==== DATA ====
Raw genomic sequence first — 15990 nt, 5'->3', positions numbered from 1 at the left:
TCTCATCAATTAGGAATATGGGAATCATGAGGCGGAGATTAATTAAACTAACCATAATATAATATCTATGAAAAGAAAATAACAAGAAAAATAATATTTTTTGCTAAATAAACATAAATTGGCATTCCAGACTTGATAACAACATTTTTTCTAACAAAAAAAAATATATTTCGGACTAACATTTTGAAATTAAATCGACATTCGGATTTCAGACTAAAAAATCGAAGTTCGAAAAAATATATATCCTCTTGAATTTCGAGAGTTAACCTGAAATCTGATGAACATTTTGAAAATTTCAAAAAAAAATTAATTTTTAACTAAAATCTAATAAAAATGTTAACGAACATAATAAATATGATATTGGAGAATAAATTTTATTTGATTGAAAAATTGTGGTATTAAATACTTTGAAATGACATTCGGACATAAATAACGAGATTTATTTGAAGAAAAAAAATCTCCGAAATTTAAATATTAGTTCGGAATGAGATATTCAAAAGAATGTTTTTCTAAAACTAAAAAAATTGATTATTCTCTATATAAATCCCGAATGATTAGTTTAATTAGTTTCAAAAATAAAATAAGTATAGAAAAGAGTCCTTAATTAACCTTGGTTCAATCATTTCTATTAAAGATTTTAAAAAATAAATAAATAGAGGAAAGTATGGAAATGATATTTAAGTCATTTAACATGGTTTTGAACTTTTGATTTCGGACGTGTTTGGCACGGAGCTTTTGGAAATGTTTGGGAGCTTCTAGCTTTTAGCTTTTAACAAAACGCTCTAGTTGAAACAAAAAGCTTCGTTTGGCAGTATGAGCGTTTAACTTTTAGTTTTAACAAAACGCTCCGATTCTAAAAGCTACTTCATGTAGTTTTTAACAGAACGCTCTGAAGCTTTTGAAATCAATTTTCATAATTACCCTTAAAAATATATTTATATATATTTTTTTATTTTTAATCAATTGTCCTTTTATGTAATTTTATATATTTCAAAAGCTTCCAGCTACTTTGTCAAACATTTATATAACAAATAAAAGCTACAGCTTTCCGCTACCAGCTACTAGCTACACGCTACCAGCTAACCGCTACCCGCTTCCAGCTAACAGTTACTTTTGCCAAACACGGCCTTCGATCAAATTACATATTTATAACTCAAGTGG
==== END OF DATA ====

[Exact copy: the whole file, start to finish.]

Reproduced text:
Raw genomic sequence first — 15990 nt, 5'->3', positions numbered from 1 at the left:
TCTCATCAATTAGGAATATGGGAATCATGAGGCGGAGATTAATTAAACTAACCATAATATAATATCTATGAAAAGAAAATAACAAGAAAAATAATATTTTTTGCTAAATAAACATAAATTGGCATTCCAGACTTGATAACAACATTTTTTCTAACAAAAAAAAATATATTTCGGACTAACATTTTGAAATTAAATCGACATTCGGATTTCAGACTAAAAAATCGAAGTTCGAAAAAATATATATCCTCTTGAATTTCGAGAGTTAACCTGAAATCTGATGAACATTTTGAAAATTTCAAAAAAAAATTAATTTTTAACTAAAATCTAATAAAAATGTTAACGAACATAATAAATATGATATTGGAGAATAAATTTTATTTGATTGAAAAATTGTGGTATTAAATACTTTGAAATGACATTCGGACATAAATAACGAGATTTATTTGAAGAAAAAAAATCTCCGAAATTTAAATATTAGTTCGGAATGAGATATTCAAAAGAATGTTTTTCTAAAACTAAAAAAATTGATTATTCTCTATATAAATCCCGAATGATTAGTTTAATTAGTTTCAAAAATAAAATAAGTATAGAAAAGAGTCCTTAATTAACCTTGGTTCAATCATTTCTATTAAAGATTTTAAAAAATAAATAAATAGAGGAAAGTATGGAAATGATATTTAAGTCATTTAACATGGTTTTGAACTTTTGATTTCGGACGTGTTTGGCACGGAGCTTTTGGAAATGTTTGGGAGCTTCTAGCTTTTAGCTTTTAACAAAACGCTCTAGTTGAAACAAAAAGCTTCGTTTGGCAGTATGAGCGTTTAACTTTTAGTTTTAACAAAACGCTCCGATTCTAAAAGCTACTTCATGTAGTTTTTAACAGAACGCTCTGAAGCTTTTGAAATCAATTTTCATAATTACCCTTAAAAATATATTTATATATATTTTTTTATTTTTAATCAATTGTCCTTTTATGTAATTTTATATATTTCAAAAGCTTCCAGCTACTTTGTCAAACATTTATATAACAAATAAAAGCTACAGCTTTCCGCTACCAGCTACTAGCTACACGCTACCAGCTAACCGCTACCCGCTTCCAGCTAACAGTTACTTTTGCCAAACACGGCCTTCGATCAAATTACATATTTATAACTCAAGTGG